Degree Name

Doctor of Philosophy


Australian National Centre for Ocean Resources and Security (ANCORS) - Faculty of Law


The United Nations Convention on the Law of the Sea (LOSC) provides a delicate balance between the interests of archipelagic States such as Indonesia and the international community with respect to navigation. Indonesia recognises three navigation rights and freedoms within Indonesian waters: innocent passage, transit passage and archipelagic sea lanes passage. In addition, Indonesia and Malaysia have negotiated an additional passage right not mentioned in the LOSC called access and communication passage.

The vagueness and ambiguity of the LOSC provisions on navigational rights and freedoms, as well as the absence of further guidance on their interpretation and implementation, have resulted in conflicting claims between Indonesia on one hand and the international community on the other.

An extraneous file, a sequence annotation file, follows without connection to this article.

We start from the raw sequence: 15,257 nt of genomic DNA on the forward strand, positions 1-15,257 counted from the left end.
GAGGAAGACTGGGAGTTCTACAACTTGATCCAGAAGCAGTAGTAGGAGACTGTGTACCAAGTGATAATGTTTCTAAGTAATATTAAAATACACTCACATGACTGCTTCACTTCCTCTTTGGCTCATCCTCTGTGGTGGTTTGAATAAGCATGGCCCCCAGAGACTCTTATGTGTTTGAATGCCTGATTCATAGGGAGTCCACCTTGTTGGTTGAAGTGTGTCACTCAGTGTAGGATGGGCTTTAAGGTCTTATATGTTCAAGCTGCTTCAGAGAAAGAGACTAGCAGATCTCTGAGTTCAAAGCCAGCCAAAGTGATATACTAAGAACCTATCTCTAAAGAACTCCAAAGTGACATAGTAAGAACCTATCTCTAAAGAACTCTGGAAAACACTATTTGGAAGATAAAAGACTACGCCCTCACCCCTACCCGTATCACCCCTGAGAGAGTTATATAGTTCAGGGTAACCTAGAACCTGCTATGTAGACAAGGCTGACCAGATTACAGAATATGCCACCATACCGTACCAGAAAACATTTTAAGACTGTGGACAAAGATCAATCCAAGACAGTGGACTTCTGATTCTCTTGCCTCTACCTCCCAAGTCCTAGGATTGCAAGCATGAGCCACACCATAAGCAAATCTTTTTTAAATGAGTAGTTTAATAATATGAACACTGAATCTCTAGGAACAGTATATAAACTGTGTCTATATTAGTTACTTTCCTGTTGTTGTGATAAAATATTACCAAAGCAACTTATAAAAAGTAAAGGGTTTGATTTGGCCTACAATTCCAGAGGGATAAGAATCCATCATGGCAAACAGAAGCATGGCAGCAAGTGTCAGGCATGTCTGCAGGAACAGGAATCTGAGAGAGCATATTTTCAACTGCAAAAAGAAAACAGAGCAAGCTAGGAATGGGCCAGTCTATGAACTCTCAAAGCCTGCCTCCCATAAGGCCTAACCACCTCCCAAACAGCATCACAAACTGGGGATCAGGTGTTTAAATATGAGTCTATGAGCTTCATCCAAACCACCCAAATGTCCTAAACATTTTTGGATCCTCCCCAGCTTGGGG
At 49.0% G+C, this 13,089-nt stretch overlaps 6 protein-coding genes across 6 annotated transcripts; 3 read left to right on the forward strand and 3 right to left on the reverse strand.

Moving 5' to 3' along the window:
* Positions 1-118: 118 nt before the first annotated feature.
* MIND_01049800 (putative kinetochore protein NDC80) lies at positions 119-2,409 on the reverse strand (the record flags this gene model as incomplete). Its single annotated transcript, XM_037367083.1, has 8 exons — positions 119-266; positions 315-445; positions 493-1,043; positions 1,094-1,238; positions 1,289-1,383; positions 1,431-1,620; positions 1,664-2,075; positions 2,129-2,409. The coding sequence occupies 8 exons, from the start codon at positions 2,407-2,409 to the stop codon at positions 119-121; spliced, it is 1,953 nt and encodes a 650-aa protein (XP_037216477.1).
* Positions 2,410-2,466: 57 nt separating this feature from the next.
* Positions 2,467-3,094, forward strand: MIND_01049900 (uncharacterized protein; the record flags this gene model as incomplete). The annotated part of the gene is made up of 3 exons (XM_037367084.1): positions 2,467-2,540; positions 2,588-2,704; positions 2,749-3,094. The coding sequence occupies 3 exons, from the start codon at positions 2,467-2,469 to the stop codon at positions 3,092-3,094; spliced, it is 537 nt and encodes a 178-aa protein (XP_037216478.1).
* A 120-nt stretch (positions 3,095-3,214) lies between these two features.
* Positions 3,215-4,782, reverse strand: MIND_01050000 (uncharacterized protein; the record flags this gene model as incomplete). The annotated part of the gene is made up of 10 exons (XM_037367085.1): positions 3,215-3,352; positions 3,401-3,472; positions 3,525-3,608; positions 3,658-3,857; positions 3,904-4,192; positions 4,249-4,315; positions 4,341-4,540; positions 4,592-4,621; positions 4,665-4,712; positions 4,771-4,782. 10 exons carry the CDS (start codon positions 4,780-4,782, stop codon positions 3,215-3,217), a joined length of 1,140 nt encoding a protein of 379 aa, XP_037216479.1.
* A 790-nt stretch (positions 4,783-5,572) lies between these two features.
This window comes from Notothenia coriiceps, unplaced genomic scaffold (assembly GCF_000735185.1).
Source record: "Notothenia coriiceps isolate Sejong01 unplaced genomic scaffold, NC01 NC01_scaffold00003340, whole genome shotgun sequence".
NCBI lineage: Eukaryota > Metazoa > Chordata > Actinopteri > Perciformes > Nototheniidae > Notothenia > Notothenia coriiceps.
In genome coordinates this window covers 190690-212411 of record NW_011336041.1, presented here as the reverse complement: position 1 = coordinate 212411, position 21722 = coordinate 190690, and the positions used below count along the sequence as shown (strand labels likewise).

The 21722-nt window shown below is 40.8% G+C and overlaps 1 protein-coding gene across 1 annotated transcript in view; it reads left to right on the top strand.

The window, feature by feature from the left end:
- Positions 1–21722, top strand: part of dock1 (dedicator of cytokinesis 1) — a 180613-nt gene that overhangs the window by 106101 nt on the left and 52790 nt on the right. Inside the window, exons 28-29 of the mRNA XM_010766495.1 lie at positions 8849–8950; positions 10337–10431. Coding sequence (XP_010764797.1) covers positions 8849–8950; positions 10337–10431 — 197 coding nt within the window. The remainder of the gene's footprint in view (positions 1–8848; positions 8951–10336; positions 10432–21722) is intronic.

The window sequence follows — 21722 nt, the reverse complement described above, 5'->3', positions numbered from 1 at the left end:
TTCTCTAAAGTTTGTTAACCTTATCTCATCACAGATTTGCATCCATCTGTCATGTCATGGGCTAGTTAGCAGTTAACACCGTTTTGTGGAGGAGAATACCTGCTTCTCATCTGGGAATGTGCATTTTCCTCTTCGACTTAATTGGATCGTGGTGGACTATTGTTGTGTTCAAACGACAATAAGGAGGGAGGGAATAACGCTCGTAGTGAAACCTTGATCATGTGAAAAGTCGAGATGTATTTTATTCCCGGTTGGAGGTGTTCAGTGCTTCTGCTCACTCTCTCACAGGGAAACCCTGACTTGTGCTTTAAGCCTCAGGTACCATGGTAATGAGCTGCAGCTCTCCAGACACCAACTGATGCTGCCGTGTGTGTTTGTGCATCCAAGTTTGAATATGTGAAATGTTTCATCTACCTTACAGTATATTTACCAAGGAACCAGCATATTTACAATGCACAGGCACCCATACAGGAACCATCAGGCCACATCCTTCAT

This thesis aims to provide an analysis of the legal issues relating to navigation through and over Indonesian waters. In particular, it aims to examine inconsistencies between Indonesian navigational regimes and those permitted by the LOSC to ascertain if Indonesia has applied the LOSC correctly and, if necessary, to propose reforms to harmonise national legislation with international law. Specifically, the thesis will first, explain the extent, historical development and concept of navigational regimes in the LOSC and international law in general. Second, it will analyse the implementation of the navigational provisions of the LOSC by Indonesia. Finally, it will provide recommendations concerning the harmonisation of the Indonesian domestic legal framework with international law.

02Whole.pdf (3429 kB)



Unless otherwise indicated, the views expressed in this thesis are those of the author and do not necessarily represent the views of the University of Wollongong.